• The embodiments described below may retrieve host-requested data from a secondary, non-volatile cache to avoid overhead in retrieving data from the main storage media. The data may be selected for storage into the secondary cache based on, among other things, a likelihood of being hit on a read request after a miss in the primary cache. As such, data in the secondary cache may be selected to avoid overlap with valid data on the primary cache. The data may also be selected so as to avoid data that can be predicted as conforming to a “raw” access pattern from the main store, e.g., 100% sequential or random reads. A 100% sequential read may be serviced nearly as efficiently from the main store, and/or may be the type of data that has low likelihood of being re-requested (e.g. streaming media). A 100% random read may also have low likelihood of LBAs being requested again, and so the overhead of caching large amounts of random LBAs may offset any benefit in the off-chance a previously requested LBA is requested again.
  • The embodiments described herein have features that may be configured for use under enterprise workloads. Computing resources of enterprise servers may be heavily utilized. For example, processors, disks, network interfaces, etc., of an enterprise server may be used at steady, relatively high activity levels for long periods of time. As this pertains to persistent data storage access, it has been found that for enterprise workloads, it may be better to cache read data than write data, and may also be better to cache speculative read data rather than requested read data.
  • One technique that may be employed to efficiently utilize the non-volatile, secondary cache is to determine a “cache importance metric” to be used as a criterion for whether data should be placed in the secondary cache. This may include data moved from the primary cache to the secondary cache and data moved directly from main storage to the secondary cache. The cache importance metric may use any combination of the following considerations: 1) frequency of recent host read requests for an LBA; 2) spatial distribution of recent host read LBA counts; 3) predicted disk access penalty for LBA cache miss; and 4) write frequency.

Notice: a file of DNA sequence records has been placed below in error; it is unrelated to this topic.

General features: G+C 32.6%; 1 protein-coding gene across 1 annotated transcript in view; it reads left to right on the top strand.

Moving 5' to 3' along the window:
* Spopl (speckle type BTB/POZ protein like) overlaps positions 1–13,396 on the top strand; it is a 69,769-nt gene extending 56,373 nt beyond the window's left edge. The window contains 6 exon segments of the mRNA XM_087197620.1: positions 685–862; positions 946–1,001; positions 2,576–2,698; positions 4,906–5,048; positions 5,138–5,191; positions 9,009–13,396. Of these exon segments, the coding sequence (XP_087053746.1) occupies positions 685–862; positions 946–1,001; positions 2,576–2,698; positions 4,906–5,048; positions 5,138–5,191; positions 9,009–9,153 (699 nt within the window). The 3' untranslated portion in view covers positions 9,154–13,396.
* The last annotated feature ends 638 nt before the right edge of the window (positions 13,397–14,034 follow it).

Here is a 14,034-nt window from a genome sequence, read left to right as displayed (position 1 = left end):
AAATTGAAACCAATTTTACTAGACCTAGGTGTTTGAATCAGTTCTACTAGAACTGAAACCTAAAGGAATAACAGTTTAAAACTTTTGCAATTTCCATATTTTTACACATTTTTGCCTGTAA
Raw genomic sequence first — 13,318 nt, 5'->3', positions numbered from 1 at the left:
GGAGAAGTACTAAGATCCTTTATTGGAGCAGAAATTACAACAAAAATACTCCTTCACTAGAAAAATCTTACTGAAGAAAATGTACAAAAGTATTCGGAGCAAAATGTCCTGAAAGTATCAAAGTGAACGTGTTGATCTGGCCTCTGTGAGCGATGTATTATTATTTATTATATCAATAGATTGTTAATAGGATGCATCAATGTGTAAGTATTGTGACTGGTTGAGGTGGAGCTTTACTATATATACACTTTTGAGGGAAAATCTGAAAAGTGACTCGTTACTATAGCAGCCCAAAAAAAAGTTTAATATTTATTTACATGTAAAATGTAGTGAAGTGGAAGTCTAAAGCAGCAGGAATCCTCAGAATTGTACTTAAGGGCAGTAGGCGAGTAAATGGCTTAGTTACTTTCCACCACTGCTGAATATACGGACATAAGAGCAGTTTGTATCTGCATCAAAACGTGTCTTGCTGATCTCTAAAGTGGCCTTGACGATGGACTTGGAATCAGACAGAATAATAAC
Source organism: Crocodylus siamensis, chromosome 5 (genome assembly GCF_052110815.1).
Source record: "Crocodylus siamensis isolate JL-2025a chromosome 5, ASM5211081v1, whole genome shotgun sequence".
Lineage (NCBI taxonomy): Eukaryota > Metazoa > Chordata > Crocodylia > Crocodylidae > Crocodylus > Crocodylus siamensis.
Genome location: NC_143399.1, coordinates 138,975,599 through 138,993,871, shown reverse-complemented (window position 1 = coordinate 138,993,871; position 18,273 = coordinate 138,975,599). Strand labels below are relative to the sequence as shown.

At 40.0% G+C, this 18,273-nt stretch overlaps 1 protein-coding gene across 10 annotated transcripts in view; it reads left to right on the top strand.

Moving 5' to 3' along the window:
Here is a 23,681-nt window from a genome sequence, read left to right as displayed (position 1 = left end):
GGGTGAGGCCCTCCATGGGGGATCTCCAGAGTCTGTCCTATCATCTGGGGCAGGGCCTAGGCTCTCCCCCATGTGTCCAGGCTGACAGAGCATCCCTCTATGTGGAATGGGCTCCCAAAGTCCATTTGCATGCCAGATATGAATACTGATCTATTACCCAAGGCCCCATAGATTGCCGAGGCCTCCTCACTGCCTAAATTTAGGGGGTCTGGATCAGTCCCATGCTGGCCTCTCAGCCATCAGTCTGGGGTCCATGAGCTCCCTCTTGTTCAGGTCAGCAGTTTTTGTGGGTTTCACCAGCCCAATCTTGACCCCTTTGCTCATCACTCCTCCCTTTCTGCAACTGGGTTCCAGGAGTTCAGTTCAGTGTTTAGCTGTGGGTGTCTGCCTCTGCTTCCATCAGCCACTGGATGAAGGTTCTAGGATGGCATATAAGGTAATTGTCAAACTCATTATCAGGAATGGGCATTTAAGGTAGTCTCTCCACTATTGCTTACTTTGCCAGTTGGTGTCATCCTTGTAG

• The first consideration noted above, frequency of requests, indicates regions in memory experiencing “hot,” activity (e.g., recent, repeated accesses). Hot read activity can, by itself or in combination with other factors, indicate LBAs that may be more likely to be read again. Similarly, the second condition, spatial distribution, relates to how close in the LBA address space (e.g., “spatial locality”) recent requests are grouped. Under some conditions, LBAs in or near recent active LBAs ranges may themselves be read in the future. The third condition, disk access penalty, relates to the characteristics of the architecture, such as particulars of the main data store. For example, if a frequently accessed range of LBAs is stored in physically diverse sectors on the main data store (e.g., belonging to a highly fragmented file), it may take longer to retrieve this than similarly accessed data that is stored in a contiguous range of physical sectors. Finally, the fourth consideration, write frequency, can identify data that is less likely to benefit from being in the secondary cache. For example, if the secondary cache only stores read data, the importance metric of an LBA may be reduced based on write activity targeted to the LBA.
  • An example of determining at least the first and second considerations for particular LBA ranges is shown in the block diagram of FIG. 2. The block diagram illustrates aspects of what is referred to herein as a “zone table” 200. The zone table 200 includes data structures (e.g., table, list, map, set, array, etc.) usable to store a number of entries (e.g., entries 202-206). Each of the entries 202-206 is associated with a range of LBAs, e.g., ranges 208-212, respectively. The entries 202-206 store indicators (e.g., access operation counters) that indicate recent operations affecting the associated LBA ranges 208-212.
  • In this example, the entries 202-206 accumulate counts of host read requests targeted to the associated LBA ranges 208-212. For example, read request 214 affects a range of nine addresses within range 208, and so counter of entry 202 is incremented 216 by nine in response to the request 214 being fulfilled. The read request 214 may trigger incrementing 216 the count even if the requested LBAs are already stored in the secondary cache. For example, recent levels of activity on secondary cache data may be indicative that uncached neighboring LBAs (e.g., in an adjacent address range) might benefit from caching. Tracking continued activity for secondary cached ranges may also help determine whether those regions should remain in the cache. In the event some data needs to be ejected from the secondary cache, it may be preferable to eject cached data that has exhibited relatively lower levels of recent activity.